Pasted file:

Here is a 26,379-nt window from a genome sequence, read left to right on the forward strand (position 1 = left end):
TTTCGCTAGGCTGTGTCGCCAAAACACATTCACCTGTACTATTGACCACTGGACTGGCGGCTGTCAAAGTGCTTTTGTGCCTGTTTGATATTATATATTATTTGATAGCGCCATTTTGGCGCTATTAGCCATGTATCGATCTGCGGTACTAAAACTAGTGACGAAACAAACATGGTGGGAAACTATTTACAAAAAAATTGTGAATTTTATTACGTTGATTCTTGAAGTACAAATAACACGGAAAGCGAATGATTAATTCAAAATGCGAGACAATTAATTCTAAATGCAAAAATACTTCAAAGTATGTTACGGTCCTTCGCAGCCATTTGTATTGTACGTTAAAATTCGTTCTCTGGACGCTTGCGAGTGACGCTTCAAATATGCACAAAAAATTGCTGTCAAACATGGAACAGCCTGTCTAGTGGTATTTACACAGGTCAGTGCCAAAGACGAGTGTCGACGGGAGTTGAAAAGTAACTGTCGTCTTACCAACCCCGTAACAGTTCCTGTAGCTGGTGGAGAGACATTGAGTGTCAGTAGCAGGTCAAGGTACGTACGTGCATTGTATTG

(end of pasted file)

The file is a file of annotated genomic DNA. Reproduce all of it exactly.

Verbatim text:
Here is a 26,379-nt window from a genome sequence, read left to right on the forward strand (position 1 = left end):
TTTCGCTAGGCTGTGTCGCCAAAACACATTCACCTGTACTATTGACCACTGGACTGGCGGCTGTCAAAGTGCTTTTGTGCCTGTTTGATATTATATATTATTTGATAGCGCCATTTTGGCGCTATTAGCCATGTATCGATCTGCGGTACTAAAACTAGTGACGAAACAAACATGGTGGGAAACTATTTACAAAAAAATTGTGAATTTTATTACGTTGATTCTTGAAGTACAAATAACACGGAAAGCGAATGATTAATTCAAAATGCGAGACAATTAATTCTAAATGCAAAAATACTTCAAAGTATGTTACGGTCCTTCGCAGCCATTTGTATTGTACGTTAAAATTCGTTCTCTGGACGCTTGCGAGTGACGCTTCAAATATGCACAAAAAATTGCTGTCAAACATGGAACAGCCTGTCTAGTGGTATTTACACAGGTCAGTGCCAAAGACGAGTGTCGACGGGAGTTGAAAAGTAACTGTCGTCTTACCAACCCCGTAACAGTTCCTGTAGCTGGTGGAGAGACATTGAGTGTCAGTAGCAGGTCAAGGTACGTACGTGCATTGTATTG